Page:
Expectation is not only some thing that you as a Project Manager end up managing from the customer side. What is a good project from a deliverables point of view, may not be a great financial success. If you are running a project on a time and materials basis and are accomplishing things much quicker than anticipated, you are in fact depriving yourself of income. How do you avoid that? I recommend undertaking additional testing and documentation to ensure higher quality.

If the same project is being delivered on a fixed fee basis then the drivers are different. Your motivation now is to ensure the minimum effort you can spend to have the outputs delivered. You can make good profit by being efficient. Yet, some customers will begrudge that. Your work may have saved the client 100 hours of pain and priced accordingly. But if you achieve that in 80, the client is upset with you being accused of taking them for a ride. Yet, the same customer conveniently forgets that you carried the risk on this and had the project taken 120 hours, you would have been forking out services for no fee. We want to have our cake, and eat it too.

Then here are always those projects, where the customers have a want that is far out of proportion of their cost appetite. Be wary of this. It is a very common occurrence. It may sound like a good idea at the inception of the project to sharpen your estimates to land the work. This can only lead to bad work. You are setting the project team up to having to cut corners. If you really have to discount, do so on the basis of rates. The work is what it is. There is no up-side to compromise on quality.

What makes things difficult is that there is no right or wrong answer. It totally depends on the environment.

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How do I influence to get the desired behaviour?

I attended a training by an industrial psychologist Keith McGregor covering topics on why people behave the way they do and how to use strategies to get the outcome that you desire. For the first few hours, I was thinking this is a total waste of time. By the end of the second day, I had changed my mind. While I am still not convinced about the entire content of what was presented, I did take away some strategies to help me get the outcomes I want from my project team members. Here is a quick summary of what I have taken away from the training.

Keith gave one example that stayed with me after the training. He was talking about a four year old child of his neighbour’s who constantly asked him questions about everything when he went to tend to the trees in his backyard. It got so annoying for him that he only used to go tend to the trees on Sunday mornings, when he knew the child’s parents would take him to Church. Here, a four year old child is dictating the behaviour of a trained psychologist. Now think of the opposite end of the spectrum. Many organisations have office admin workers who have to chase up after people to get the correct paperwork, so they can balance the ledger, or process the monthly payments, or reconcile the accounts. Most people have the tendency to look them as annoying. There is always someone in the organisation that is considerate to them. When the time comes for them to do something for the staff (i.e. order supplies), they will always remember those that help make their lives easier. If you paid attention, you’ll notice they always receive their supplies first, and do not have to ask for this. People consider other people that help them as their leaders at an emotional level and are usually pleased to return the favour.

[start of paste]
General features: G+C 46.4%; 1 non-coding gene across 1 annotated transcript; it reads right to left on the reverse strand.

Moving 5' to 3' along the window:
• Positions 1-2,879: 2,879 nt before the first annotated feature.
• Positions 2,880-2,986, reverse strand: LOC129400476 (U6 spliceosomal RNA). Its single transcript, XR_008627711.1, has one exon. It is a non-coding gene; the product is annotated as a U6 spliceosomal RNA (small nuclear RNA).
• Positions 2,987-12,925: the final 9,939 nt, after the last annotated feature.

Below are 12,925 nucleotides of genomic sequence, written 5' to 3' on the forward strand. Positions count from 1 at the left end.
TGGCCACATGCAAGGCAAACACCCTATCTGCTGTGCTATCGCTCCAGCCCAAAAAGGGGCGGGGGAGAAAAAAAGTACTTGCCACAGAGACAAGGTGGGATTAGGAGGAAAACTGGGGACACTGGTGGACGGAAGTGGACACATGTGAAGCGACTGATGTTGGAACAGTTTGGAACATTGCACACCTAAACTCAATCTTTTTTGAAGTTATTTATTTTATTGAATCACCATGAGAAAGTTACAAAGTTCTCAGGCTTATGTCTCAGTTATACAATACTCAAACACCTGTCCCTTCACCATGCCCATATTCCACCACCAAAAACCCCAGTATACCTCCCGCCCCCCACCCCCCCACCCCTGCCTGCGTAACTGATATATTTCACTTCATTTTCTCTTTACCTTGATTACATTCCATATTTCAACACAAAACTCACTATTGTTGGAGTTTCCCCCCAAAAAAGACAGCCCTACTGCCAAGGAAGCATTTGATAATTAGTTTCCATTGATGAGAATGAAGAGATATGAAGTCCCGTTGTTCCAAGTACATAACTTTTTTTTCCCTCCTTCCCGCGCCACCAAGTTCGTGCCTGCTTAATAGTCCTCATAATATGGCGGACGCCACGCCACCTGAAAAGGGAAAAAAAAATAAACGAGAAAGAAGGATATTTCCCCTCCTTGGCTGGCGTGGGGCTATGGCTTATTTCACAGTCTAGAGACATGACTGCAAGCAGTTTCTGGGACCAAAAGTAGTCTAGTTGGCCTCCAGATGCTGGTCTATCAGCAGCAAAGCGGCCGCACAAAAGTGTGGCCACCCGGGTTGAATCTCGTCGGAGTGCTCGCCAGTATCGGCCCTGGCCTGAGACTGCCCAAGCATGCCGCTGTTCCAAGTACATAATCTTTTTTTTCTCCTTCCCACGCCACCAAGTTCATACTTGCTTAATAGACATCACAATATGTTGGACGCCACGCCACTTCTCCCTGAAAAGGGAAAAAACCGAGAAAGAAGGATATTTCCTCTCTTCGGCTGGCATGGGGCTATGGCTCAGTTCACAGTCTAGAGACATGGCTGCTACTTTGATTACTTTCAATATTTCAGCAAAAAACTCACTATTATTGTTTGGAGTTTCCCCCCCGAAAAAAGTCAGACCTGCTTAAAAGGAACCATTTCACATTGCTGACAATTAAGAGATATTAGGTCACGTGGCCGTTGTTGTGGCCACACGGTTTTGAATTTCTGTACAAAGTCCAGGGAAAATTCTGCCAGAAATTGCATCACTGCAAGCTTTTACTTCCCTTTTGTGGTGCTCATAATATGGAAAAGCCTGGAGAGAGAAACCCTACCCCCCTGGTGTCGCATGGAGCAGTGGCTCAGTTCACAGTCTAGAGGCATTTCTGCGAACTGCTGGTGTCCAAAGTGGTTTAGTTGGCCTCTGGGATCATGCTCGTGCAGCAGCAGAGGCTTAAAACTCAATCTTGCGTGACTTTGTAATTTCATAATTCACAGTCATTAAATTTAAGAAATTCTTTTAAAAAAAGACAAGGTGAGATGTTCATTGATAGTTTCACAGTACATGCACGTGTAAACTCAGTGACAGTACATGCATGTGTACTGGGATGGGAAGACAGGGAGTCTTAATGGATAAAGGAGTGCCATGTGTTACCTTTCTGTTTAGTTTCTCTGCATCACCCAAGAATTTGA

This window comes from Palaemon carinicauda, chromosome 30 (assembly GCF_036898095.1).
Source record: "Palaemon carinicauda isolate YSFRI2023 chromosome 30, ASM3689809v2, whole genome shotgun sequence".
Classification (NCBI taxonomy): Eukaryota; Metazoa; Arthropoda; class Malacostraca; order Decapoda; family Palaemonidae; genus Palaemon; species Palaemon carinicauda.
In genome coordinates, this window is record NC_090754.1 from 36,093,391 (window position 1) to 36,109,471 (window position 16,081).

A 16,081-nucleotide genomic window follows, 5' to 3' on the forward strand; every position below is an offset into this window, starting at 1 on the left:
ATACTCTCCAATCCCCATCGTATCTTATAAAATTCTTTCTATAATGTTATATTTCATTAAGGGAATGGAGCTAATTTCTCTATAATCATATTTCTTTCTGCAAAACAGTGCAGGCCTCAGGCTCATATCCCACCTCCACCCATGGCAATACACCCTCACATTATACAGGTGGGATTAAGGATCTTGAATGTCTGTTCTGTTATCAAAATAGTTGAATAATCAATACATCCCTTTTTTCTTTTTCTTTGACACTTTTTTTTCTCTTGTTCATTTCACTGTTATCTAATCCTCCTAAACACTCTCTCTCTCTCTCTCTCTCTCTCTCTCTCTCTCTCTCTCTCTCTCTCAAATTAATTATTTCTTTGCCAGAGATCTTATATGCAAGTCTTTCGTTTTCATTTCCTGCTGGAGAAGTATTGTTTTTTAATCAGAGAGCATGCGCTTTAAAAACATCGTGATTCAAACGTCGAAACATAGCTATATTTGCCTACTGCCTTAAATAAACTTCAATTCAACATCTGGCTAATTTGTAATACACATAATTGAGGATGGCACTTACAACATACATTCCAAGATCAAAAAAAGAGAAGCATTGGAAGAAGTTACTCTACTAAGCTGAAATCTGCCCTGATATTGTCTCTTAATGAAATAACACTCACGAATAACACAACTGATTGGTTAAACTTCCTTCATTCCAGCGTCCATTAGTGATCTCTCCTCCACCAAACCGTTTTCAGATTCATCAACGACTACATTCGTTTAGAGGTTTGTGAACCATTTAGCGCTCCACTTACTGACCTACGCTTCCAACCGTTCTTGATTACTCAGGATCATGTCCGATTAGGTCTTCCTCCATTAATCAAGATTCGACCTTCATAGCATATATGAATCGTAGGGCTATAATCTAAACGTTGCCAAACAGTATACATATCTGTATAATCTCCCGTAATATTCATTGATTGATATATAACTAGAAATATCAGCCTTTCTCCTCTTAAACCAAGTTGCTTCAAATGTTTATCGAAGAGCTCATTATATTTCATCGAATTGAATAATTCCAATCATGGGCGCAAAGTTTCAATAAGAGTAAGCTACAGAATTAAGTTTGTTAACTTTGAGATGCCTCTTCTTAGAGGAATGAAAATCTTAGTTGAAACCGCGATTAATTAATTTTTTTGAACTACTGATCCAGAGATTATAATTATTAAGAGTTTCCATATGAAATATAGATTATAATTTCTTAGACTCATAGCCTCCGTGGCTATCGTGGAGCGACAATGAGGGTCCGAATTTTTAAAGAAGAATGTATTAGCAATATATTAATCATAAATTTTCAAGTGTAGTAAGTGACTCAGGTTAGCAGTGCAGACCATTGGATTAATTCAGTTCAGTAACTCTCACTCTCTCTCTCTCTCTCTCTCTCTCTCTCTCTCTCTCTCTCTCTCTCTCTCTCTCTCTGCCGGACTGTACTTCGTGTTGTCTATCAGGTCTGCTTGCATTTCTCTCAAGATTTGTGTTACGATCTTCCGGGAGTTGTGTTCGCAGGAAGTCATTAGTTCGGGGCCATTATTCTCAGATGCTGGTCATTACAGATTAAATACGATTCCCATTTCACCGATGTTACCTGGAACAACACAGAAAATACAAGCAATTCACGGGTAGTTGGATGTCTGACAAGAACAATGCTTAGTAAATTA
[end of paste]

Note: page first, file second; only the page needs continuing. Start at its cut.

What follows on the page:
A second reflection from the course was the concept of “feeding the monkeys.” The idea comes from an article published by William Oncken Jr and Donald Wass in Harvard Business Review in 1974. Here the monkey represents the next required action on a particular task. The project manager is responsible for planning, delegating, monitoring and controlling all aspects of projects, and the motivation of those involved, to achieve the project objectives within the agreed tolerances of time, cost, quality, scope and risks. Project Managers should not end up owning actions on deliverables of the specialist products produced by the projects. Project Managers must ensure that all communications end with the delivery team owning responsibility for the next action and actively remove tendencies to be told what to do. Otherwise tasks stall for the Project Manager to make a decision and project team sits waiting for it. Monkeys should be fed or shot (task cancelled), they should never be starved. Delegate tasks on projects and grow capability in the team. 

The project team members usually comprise of different personality traits. There are largely six different types of personalities and you need to temper your communication according to their dispositions. The example here was when a school child was asked what did you learn today the inevitable answer was … “nothing.” However, when the same child was asked “did you have fun today?” she could not be stopped. You can deliver the same message to different groups, with a minimal change in emphasis to get your point across. Remember, no one belongs to a single box. Observe people, find out what levers to pull.